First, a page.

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News brief: Nova Scotia racism of the in your face variety

Contributed.

KJIPUKTUK (Halifax) – There was a great quote by social worker Robert Wright in a Globe and Mail article sometime last week. 

It’s part of a  story about the recent wave of racist incidents in the province, and Wright explains, “Our racism is a very polite form of racism. It smiles in your face, it says please and thank you, it calls you sir and ma’am at the same time as it marginalizes you. They’re not yelling at you, they’re not screaming at you, they’re just ill-serving you.”

It’s an insightful statement. Nonetheless, let the following serve as a reminder that quite frequently racism in Nova Scotia is also of the in your face variety.

The kind of thing that cause real harm and real fear among neighbours.

Meet the confederate lawn tractor guy, a man who thinks it’s hilarious to ride around Greenwood Heights, a Timberlea subdivision, on top of a riding lawn mower featuring the confederate flag. He posts videos of this on his YouTube channel, and he has a Facebook page. I am not linking to any of this, Google it if you have to.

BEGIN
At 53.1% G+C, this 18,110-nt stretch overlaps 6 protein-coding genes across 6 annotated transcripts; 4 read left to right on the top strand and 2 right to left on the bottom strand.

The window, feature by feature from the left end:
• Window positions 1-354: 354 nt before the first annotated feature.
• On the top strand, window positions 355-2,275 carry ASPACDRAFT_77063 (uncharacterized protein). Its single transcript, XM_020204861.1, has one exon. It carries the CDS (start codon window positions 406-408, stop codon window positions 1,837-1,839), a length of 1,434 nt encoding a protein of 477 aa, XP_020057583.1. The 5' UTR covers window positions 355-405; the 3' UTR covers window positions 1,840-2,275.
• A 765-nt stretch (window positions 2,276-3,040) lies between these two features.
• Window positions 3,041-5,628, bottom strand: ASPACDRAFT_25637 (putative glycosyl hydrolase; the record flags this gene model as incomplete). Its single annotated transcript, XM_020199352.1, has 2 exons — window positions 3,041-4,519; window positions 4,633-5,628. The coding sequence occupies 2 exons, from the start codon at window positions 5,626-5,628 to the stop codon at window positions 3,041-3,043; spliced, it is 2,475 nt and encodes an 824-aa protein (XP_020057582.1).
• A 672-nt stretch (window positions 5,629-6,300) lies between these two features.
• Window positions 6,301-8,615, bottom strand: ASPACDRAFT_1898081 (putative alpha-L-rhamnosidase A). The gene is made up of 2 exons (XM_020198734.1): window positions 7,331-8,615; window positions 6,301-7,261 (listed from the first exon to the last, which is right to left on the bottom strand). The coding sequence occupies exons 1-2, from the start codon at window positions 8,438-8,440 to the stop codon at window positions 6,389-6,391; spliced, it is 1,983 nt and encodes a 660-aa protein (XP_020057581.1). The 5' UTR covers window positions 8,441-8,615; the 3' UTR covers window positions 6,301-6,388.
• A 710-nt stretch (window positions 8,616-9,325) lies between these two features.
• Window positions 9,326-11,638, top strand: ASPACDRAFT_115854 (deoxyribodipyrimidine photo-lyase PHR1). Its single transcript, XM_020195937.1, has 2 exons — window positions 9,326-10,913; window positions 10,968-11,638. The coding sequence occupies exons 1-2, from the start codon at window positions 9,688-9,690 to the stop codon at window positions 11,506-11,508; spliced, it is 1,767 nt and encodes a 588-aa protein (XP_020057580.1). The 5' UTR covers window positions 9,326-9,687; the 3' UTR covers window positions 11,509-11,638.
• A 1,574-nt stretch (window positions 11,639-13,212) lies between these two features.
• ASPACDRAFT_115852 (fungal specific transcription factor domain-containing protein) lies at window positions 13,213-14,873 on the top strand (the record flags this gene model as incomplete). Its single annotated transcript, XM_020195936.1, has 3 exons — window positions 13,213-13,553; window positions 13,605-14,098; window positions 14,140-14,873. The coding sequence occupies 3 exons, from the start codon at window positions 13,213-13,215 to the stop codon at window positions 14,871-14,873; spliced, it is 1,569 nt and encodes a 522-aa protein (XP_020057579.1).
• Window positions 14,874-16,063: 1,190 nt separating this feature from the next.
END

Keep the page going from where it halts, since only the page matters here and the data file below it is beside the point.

I am told the man first drew people’s attention last summer because of the confederate flag on his truck. I am not sure if that’s still the case, but his lawn mower exploits continue.

He claims he is merely a fan of the tv show the Duke of Hazards. Yet the confederate flag, flown by Confederate troops in the field during the American Civil War, has come to stand for white supremacy and is now a universal symbol of racism. 

“I hope you don’t have the misunderstanding that your opinion matters to me, or some stupid fuckin internet article. Stupid cunt hahaha,” he responded on Facebook after someone tried to point this out to him.

There are people who come to his defense on the community Facebook page, but there are others who, although terrified, have the courage to speak out.

“When this thread first happened, I felt really alone. I thought maybe this wasn’t a safe or healthy community in which to raise my children,” writes another courageous resident on the Facebook community page.  

“I thought maybe this community was so broken that there was no hope. Then I started to get messages. People took me aside for private conversations. People stopped me when I was out running errands. People DMd me.They thanked me for saying the things they were afraid to say,” she writes. 

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